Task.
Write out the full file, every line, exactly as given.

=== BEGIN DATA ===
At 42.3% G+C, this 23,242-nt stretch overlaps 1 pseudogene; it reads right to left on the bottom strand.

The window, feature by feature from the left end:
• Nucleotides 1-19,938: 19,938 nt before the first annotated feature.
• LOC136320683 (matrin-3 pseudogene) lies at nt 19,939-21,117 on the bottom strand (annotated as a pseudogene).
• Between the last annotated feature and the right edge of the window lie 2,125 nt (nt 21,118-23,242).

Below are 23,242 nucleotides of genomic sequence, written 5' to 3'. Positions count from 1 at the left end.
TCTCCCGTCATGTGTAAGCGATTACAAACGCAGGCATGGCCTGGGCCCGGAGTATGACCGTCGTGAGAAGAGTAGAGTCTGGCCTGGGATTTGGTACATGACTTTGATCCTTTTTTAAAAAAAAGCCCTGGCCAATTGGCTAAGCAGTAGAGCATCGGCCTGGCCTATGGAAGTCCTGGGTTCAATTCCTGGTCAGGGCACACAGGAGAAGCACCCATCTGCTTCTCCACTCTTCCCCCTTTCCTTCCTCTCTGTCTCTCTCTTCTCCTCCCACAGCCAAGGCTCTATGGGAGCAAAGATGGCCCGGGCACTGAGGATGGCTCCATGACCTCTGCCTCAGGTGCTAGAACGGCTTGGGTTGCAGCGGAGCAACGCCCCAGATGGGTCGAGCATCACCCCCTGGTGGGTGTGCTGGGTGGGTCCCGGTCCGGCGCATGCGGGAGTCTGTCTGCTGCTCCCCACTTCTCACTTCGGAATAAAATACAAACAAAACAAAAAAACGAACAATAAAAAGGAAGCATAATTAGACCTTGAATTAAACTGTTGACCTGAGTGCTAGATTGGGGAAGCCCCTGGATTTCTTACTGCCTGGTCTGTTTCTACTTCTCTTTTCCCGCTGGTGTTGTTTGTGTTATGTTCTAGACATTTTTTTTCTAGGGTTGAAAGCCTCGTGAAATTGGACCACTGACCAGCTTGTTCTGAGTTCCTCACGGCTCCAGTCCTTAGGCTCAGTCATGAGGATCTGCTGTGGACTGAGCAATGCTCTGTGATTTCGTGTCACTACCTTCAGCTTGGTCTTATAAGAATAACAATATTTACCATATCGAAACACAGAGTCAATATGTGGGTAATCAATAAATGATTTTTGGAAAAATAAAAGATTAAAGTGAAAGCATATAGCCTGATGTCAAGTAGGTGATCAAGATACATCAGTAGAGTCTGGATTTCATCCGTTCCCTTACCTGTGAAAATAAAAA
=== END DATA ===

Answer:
At 42.3% G+C, this 23,242-nt stretch overlaps 1 pseudogene; it reads right to left on the bottom strand.

The window, feature by feature from the left end:
• Nucleotides 1-19,938: 19,938 nt before the first annotated feature.
• LOC136320683 (matrin-3 pseudogene) lies at nt 19,939-21,117 on the bottom strand (annotated as a pseudogene).
• Between the last annotated feature and the right edge of the window lie 2,125 nt (nt 21,118-23,242).

Below are 23,242 nucleotides of genomic sequence, written 5' to 3'. Positions count from 1 at the left end.
TCTCCCGTCATGTGTAAGCGATTACAAACGCAGGCATGGCCTGGGCCCGGAGTATGACCGTCGTGAGAAGAGTAGAGTCTGGCCTGGGATTTGGTACATGACTTTGATCCTTTTTTAAAAAAAAGCCCTGGCCAATTGGCTAAGCAGTAGAGCATCGGCCTGGCCTATGGAAGTCCTGGGTTCAATTCCTGGTCAGGGCACACAGGAGAAGCACCCATCTGCTTCTCCACTCTTCCCCCTTTCCTTCCTCTCTGTCTCTCTCTTCTCCTCCCACAGCCAAGGCTCTATGGGAGCAAAGATGGCCCGGGCACTGAGGATGGCTCCATGACCTCTGCCTCAGGTGCTAGAACGGCTTGGGTTGCAGCGGAGCAACGCCCCAGATGGGTCGAGCATCACCCCCTGGTGGGTGTGCTGGGTGGGTCCCGGTCCGGCGCATGCGGGAGTCTGTCTGCTGCTCCCCACTTCTCACTTCGGAATAAAATACAAACAAAACAAAAAAACGAACAATAAAAAGGAAGCATAATTAGACCTTGAATTAAACTGTTGACCTGAGTGCTAGATTGGGGAAGCCCCTGGATTTCTTACTGCCTGGTCTGTTTCTACTTCTCTTTTCCCGCTGGTGTTGTTTGTGTTATGTTCTAGACATTTTTTTTCTAGGGTTGAAAGCCTCGTGAAATTGGACCACTGACCAGCTTGTTCTGAGTTCCTCACGGCTCCAGTCCTTAGGCTCAGTCATGAGGATCTGCTGTGGACTGAGCAATGCTCTGTGATTTCGTGTCACTACCTTCAGCTTGGTCTTATAAGAATAACAATATTTACCATATCGAAACACAGAGTCAATATGTGGGTAATCAATAAATGATTTTTGGAAAAATAAAAGATTAAAGTGAAAGCATATAGCCTGATGTCAAGTAGGTGATCAAGATACATCAGTAGAGTCTGGATTTCATCCGTTCCCTTACCTGTGAAAATAAAAA